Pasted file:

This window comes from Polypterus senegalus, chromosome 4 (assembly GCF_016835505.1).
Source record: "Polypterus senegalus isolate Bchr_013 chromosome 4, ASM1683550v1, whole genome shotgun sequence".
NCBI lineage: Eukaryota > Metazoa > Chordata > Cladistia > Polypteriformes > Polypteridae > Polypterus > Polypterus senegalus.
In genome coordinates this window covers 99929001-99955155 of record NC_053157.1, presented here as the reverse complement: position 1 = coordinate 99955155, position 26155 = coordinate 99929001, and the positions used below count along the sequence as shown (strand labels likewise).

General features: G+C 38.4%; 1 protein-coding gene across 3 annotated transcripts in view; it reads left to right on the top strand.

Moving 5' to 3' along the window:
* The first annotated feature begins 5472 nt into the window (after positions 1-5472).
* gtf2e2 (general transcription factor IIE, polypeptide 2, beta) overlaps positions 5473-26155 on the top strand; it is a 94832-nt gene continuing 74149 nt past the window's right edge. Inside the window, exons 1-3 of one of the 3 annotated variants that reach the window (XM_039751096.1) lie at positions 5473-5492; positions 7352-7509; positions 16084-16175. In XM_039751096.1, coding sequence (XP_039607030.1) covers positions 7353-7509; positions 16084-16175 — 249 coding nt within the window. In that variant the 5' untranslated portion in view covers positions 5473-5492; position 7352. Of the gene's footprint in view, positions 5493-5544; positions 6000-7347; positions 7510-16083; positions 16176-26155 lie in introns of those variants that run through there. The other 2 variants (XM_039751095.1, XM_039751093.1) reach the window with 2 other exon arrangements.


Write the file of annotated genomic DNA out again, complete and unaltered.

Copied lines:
This window comes from Polypterus senegalus, chromosome 4 (assembly GCF_016835505.1).
Source record: "Polypterus senegalus isolate Bchr_013 chromosome 4, ASM1683550v1, whole genome shotgun sequence".
NCBI lineage: Eukaryota > Metazoa > Chordata > Cladistia > Polypteriformes > Polypteridae > Polypterus > Polypterus senegalus.
In genome coordinates this window covers 99929001-99955155 of record NC_053157.1, presented here as the reverse complement: position 1 = coordinate 99955155, position 26155 = coordinate 99929001, and the positions used below count along the sequence as shown (strand labels likewise).

General features: G+C 38.4%; 1 protein-coding gene across 3 annotated transcripts in view; it reads left to right on the top strand.

Moving 5' to 3' along the window:
* The first annotated feature begins 5472 nt into the window (after positions 1-5472).
* gtf2e2 (general transcription factor IIE, polypeptide 2, beta) overlaps positions 5473-26155 on the top strand; it is a 94832-nt gene continuing 74149 nt past the window's right edge. Inside the window, exons 1-3 of one of the 3 annotated variants that reach the window (XM_039751096.1) lie at positions 5473-5492; positions 7352-7509; positions 16084-16175. In XM_039751096.1, coding sequence (XP_039607030.1) covers positions 7353-7509; positions 16084-16175 — 249 coding nt within the window. In that variant the 5' untranslated portion in view covers positions 5473-5492; position 7352. Of the gene's footprint in view, positions 5493-5544; positions 6000-7347; positions 7510-16083; positions 16176-26155 lie in introns of those variants that run through there. The other 2 variants (XM_039751095.1, XM_039751093.1) reach the window with 2 other exon arrangements.